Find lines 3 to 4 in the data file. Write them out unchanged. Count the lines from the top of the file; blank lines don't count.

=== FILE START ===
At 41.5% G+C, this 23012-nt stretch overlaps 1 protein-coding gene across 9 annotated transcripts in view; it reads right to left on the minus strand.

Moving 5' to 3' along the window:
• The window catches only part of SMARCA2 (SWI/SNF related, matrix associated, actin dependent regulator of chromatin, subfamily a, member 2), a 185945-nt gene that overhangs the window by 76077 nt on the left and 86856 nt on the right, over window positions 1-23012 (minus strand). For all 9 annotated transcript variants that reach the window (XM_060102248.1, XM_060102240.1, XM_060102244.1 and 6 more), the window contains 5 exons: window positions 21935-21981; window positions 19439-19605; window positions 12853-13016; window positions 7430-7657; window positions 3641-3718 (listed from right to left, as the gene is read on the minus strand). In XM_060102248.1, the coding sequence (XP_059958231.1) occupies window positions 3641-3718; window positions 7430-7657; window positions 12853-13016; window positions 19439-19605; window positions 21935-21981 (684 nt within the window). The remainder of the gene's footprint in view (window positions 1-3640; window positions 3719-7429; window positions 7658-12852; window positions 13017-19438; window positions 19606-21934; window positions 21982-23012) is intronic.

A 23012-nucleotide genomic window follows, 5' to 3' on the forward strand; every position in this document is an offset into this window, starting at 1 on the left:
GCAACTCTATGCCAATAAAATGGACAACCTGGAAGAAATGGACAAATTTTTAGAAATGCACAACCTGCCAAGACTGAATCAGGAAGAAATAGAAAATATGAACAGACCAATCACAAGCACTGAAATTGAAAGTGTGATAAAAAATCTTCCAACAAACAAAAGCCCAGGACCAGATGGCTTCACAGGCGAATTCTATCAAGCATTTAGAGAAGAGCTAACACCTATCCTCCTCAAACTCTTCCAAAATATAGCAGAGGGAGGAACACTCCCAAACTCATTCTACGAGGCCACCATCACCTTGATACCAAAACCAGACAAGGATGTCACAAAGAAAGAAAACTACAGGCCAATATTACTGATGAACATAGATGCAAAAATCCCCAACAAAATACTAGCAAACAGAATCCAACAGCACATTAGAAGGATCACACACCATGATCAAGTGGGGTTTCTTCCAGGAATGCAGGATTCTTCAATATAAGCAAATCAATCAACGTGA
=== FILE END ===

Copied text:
• The window catches only part of SMARCA2 (SWI/SNF related, matrix associated, actin dependent regulator of chromatin, subfamily a, member 2), a 185945-nt gene that overhangs the window by 76077 nt on the left and 86856 nt on the right, over window positions 1-23012 (minus strand). For all 9 annotated transcript variants that reach the window (XM_060102248.1, XM_060102240.1, XM_060102244.1 and 6 more), the window contains 5 exons: window positions 21935-21981; window positions 19439-19605; window positions 12853-13016; window positions 7430-7657; window positions 3641-3718 (listed from right to left, as the gene is read on the minus strand). In XM_060102248.1, the coding sequence (XP_059958231.1) occupies window positions 3641-3718; window positions 7430-7657; window positions 12853-13016; window positions 19439-19605; window positions 21935-21981 (684 nt within the window). The remainder of the gene's footprint in view (window positions 1-3640; window positions 3719-7429; window positions 7658-12852; window positions 13017-19438; window positions 19606-21934; window positions 21982-23012) is intronic.

A 23012-nucleotide genomic window follows, 5' to 3' on the forward strand; every position in this document is an offset into this window, starting at 1 on the left: